WARNING: VERY LONG BLOG!
Well, this was a hell of a week! After a relatively quiet winter, things have picked up on the culture front.
Last Tuesday, we were off to the lovely Theatre Royal Stratford East to see the new version of Oh! What a Lovely War. I do hate musicals with a passion and would have to be dragged to one kicking and screaming, but I knew that this one would be different.
Highly satirical and poignant, it highlights the absurdity of the "war game(s)" and that of the military - not forgetting how naive the civilian population can sometimes be. The play has been visually freshened up and you have to admire the cast's energy and hard work. Note to Michael Gove: maybe you should have shut up before you criticised the play as you now appear at the beginning of it paired up with a donkey... Just sayin'...
For a more comprehensive review of the show, go to my partner's Matt ArtPix's BLOG - he has been studying WW1 for years and is better placed than me to give his opinion about the show.
On Wednesday, we were off to a venue we had never been to, Village Underground in Shoreditch, to see the infamous Laibach - whom we have seen before on numerous occasions! The Slovakian "avant-garde" art collective - whose main body of work concentrates on the links and interaction between ideology and culture - keep reinventing themselves with each project; their latest one, Spectre, is a brilliant, addictive collection of multi-layered tracks sung in English - a bit less industrial, a little bit more electro, with "quasi-pop" moments...
Laibach have always been exceptional live and tonight's sold out gig didn't disappoint: the background visuals were striking; the live drums added impact to each and every track; Milan's presence was as impressive and authoritative as ever, his deep-seated, sonorous voice counter-balanced by the mysterious and charismatic Mina Spiler's clear, pitch-perfect vocals. Mina's place within the band has really grown; she now fully shares vocal duties with Milan (she is also given writing credits in Spectre) and exudes the confidence and attitude necessary for such a performance (she fronts her own band, Melodrom).
The first 45 minutes saw the band play the whole of Spectre, revealing the genius of the new songs to their attentive audience. Then after a 15 mn interval, we got something completely different: a few tracks from their Iron Sky soundtrack with the movie's stunning visuals playing on the screens behind; we were also treated to everyone's favourite, "Tanz Mit Laibach", and of course to a few deconstructed covers, including Dylan's "Ballad of a Thin Man" and Serge Gainsbourg's "Love On The Beat". As someone who absolutely loathe both individuals and their work, I was first taken aback by the choice of songs, but then I remembered that this is what Laibach do: they take the most absurd popular songs and give them the Laibach treatment: they redefine them entirely by reshaping and remodelling them through the industrial filter, injecting them with the harshness and the edge they never had and pumping a little bit of life into them. Fabulous.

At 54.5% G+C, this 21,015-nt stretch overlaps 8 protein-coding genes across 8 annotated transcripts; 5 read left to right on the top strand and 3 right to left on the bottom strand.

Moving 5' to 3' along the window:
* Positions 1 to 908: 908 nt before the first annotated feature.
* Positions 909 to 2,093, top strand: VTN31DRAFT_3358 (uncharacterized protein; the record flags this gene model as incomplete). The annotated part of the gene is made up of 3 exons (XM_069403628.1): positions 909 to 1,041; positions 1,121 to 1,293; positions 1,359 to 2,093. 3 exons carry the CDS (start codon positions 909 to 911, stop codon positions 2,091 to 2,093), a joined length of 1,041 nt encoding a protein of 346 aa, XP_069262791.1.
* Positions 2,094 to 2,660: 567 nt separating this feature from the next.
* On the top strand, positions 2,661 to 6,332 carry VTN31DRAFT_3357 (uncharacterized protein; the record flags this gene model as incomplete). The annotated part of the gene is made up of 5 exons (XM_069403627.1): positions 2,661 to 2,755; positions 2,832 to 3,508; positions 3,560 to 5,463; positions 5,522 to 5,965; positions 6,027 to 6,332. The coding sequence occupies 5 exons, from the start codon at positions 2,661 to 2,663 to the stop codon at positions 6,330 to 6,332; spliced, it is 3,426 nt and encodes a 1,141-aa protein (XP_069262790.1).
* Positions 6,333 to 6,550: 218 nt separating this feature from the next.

Saturday, we were in London for the Classic car boot sale at Southbank, organised by Vintage By Hemingway. The weather was glorious and the place was packed with loads of cool and happy people, wonderful cars and jam-packed stalls; the atmosphere was lovely and the location iconic... What else is there to say?
Here are a few pictures!
We made a detour via The British Museum to get tickets for The Vikings exhibition... Yesss!
Then we ended up at The Barbican cinema to see Under The Skin...
I have been waiting to see this movie for MONTHS.
Michel Faber is my favourite author, and I really wondered how on earth his unforgettable novel could be turned into a movie.
I am still thinking about it; as my partner said when the lights went back up after the film: "I didn't want it to end".
And I felt the same: it is truly mesmerising and gripping. It's bleak and unforgiving. There is very little dialogue; the music is brooding, distorted, haunting, basically: perfect... (soundtrack by Mica Levi). Scarlett Johansson, whom I have always thought of as being interesting as well as stunning, is deeply touching; a naturally fatale femme... (I have always been interested in the Femme Fatale concept; they are always the most interesting ones, remember Louise Brooks's Lulu?).
Director Jonathan Glazer has removed a lot of the original story and changed quite a few things around; he has - dare I say it in the context of the novel? - removed the meat and kept only the skeleton of the story - but said skeleton is what keeps the body upright, isn't it? - Same here. Spared down to the minimum - namely, the alien and her reaction to the world around her, with a setting transported from the rural A9 road in the book to the decaying urban landscape of Glasgow.
I was fascinated by the sequences in which the alien observes the strange behaviour of the humans around her - how many times have I found myself in the streets, in a venue, or simply in the same room as other people and thought that I didn't belong to the same world or species? My strong misanthropic streak made me feel completely at ease watching Under The Skin. It looked like the landscape in my head...
I couldn't say whether Under The Skin is technically a good movie; I go for gut instinct, and I loved it.
Tonight, I'm off to see the bonkers The Grand Budapest Hotel. This should be a fun evening!
Pictures by Carya Gish and Matt ArtPix.
I think therefore I write.
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